Recursion: Let’s Look at Lists

This is a page from my book, Functional Programming, Simplified

“In computer science, a linked list is a linear collection of data elements, called nodes, each pointing to the next node by means of a pointer.”

Wikipedia’s Linked List entry

Visualizing lists

Because the List data structure — and the head and tail components of a List — are so important to recursion, it helps to visualize what a list and its head and tail components look like:

This creative imagery comes from the online version of “Learn You a Haskell for Great Good”, and it does a great job of imprinting the concept of head and tail components of a list into your brain. As shown, the “head” component is simply the first element in the list, and the “tail” is the rest of the list.

A slightly more technical way to visualize the head and tail of a list is like this:

An even more accurate way to show this is with a Nil value at the end of the List, because that’s what it really looks like:

Linked lists and “cons” cells

To be clear, the List that I’m talking about is a linked list — scala.collection.immutable.List, which is the default list you get if you type List in your IDE or the REPL. This List is a series of cells, where each cell contains two things: (a) a value, and (b) a pointer to the next cell:

As shown, the last cell in a linked list contains the Nil value. The Nil in the last cell is very important: it’s how your recursive Scala code will know when it has reached the end of a List.

When drawing a list like this, here again is the head element:

and here are the tail elements:

Just like Haskell — and Lisp before it — the default Scala List works with these head and tail components, and I’ll use them extensively in the examples that follow.

For historical reasons these cells are known as “cons cells.” That name comes from Lisp, and if you like history, you can read more about it on Wikipedia.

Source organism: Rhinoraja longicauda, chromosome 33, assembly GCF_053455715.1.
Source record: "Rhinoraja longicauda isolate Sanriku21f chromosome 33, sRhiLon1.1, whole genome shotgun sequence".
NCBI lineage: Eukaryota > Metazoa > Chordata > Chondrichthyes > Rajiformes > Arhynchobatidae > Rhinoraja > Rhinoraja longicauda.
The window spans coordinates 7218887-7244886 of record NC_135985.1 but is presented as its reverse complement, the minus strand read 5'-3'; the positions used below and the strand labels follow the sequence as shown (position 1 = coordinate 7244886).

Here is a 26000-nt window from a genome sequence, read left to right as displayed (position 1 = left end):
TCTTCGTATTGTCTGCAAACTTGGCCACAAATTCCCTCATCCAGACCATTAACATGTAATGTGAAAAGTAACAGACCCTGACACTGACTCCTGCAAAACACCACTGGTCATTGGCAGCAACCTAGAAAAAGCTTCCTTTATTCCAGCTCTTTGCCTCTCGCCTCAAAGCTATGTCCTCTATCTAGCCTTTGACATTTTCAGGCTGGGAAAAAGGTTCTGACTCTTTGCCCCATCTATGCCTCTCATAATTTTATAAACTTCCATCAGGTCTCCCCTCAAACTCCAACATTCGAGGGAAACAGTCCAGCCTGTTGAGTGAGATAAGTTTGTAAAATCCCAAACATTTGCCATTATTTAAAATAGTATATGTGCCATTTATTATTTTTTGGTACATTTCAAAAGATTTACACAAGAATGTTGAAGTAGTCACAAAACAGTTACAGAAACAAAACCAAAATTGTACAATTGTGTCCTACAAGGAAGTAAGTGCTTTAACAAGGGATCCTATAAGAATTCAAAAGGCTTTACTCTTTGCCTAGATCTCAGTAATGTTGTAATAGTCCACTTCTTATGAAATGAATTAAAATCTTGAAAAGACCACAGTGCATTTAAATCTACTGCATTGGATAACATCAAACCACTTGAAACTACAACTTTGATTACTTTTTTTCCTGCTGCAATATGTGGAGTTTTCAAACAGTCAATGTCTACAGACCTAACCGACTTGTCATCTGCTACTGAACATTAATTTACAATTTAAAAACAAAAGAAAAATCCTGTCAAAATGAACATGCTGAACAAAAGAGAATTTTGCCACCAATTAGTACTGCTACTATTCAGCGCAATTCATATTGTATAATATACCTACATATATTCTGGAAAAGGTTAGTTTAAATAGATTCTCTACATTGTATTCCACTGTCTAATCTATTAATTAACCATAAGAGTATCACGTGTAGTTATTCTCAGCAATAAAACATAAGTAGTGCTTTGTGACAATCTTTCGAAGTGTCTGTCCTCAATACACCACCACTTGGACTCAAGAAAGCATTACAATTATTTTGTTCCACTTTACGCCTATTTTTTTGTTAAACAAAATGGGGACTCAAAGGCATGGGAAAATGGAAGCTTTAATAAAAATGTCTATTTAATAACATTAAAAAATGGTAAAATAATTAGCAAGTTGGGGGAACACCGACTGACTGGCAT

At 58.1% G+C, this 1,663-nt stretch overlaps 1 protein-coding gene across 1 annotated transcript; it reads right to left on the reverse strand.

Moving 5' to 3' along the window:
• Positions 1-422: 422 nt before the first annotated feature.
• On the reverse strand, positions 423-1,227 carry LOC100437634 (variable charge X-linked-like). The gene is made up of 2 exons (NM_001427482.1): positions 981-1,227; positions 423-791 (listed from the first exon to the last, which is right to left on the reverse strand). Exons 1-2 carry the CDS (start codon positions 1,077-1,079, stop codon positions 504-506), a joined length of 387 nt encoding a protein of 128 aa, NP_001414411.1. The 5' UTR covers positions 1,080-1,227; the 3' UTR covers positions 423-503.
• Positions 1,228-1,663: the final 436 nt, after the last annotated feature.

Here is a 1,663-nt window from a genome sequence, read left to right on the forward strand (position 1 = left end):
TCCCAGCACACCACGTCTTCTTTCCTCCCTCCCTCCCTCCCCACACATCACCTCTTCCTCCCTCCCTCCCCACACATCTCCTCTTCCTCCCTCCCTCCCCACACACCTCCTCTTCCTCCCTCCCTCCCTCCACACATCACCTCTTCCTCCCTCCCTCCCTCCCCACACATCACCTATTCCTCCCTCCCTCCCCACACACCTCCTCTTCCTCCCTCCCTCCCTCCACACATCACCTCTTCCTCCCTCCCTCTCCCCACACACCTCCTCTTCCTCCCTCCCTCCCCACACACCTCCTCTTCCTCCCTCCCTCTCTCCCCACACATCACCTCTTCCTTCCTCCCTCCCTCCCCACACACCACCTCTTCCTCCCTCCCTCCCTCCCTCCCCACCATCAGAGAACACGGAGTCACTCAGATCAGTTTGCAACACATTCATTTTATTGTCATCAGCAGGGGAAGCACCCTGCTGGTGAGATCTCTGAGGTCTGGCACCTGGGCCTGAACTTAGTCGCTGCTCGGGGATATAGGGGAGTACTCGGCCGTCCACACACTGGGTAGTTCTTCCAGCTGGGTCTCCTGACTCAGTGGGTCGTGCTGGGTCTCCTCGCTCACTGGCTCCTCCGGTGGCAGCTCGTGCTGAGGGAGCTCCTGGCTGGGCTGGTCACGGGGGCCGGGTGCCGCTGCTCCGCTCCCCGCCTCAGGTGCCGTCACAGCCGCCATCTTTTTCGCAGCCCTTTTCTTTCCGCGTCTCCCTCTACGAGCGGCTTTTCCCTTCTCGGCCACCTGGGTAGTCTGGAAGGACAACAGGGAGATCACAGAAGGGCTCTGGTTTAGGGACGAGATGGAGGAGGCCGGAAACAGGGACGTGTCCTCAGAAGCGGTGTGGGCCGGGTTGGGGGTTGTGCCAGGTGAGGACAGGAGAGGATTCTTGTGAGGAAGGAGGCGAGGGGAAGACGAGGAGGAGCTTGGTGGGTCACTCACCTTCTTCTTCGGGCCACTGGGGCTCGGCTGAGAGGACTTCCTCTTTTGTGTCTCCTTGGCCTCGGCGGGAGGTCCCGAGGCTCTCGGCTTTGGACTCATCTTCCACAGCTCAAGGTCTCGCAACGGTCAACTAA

Note 1: The empty List

As a first note about Lists, a List with no elements in it is an empty list. An empty List contains only one cell, and that cell contains a Nil element:

You can create an empty List in Scala in two ways:

scala> val empty = List()
empty: List[Nothing] = List()

scala> val empty = Nil
empty: scala.collection.immutable.Nil.type = List()

Because I haven’t given those lists a data type (like Int), the results look a little different, but if I add a type to those expressions, you’ll see that the result is exactly the same:

scala> val empty1: List[Int] = List()
empty: List[Int] = List()

scala> val empty2: List[Int] = Nil
empty: List[Int] = List()

scala> empty1 == empty2
res0: Boolean = true

In summary:

List() == Nil

Note 2: Several ways to create Lists

There are several ways to create non-empty Lists in Scala, but for the most part I’ll use two approaches. First, here’s a technique you’re probably already familiar with:

val list = List(1,2,3)

Second, this is an approach you may not have seen yet:

val list = 1 :: 2 :: 3 :: Nil

These two techniques result in the exact same List[Int], which you can see in the REPL:

scala> val list1 = List(1,2,3)
list: List[Int] = List(1, 2, 3)

scala> val list2 = 1 :: 2 :: 3 :: Nil
list: List[Int] = List(1, 2, 3)

scala> list1 == list2
res1: Boolean = true

The second approach is known as using “cons cells.” As you can see, it’s a very literal approach to creating a List, where you specify each element in the List, including the Nil element, which must be in the last position. If you forget the Nil element at the end, the Scala compiler will bark at you:

scala> val list = 1 :: 2 :: 3
<console>:10: error: value :: is not a member of Int
       val list = 1 :: 2 :: 3
                         ^

I show this because it’s important — very important — to know that the last element in a List must be the Nil element. (I like to say that the Nil element is to a List as a caboose is to a train.) We’re going to take advantage of this knowledge as we write our first recursive function.

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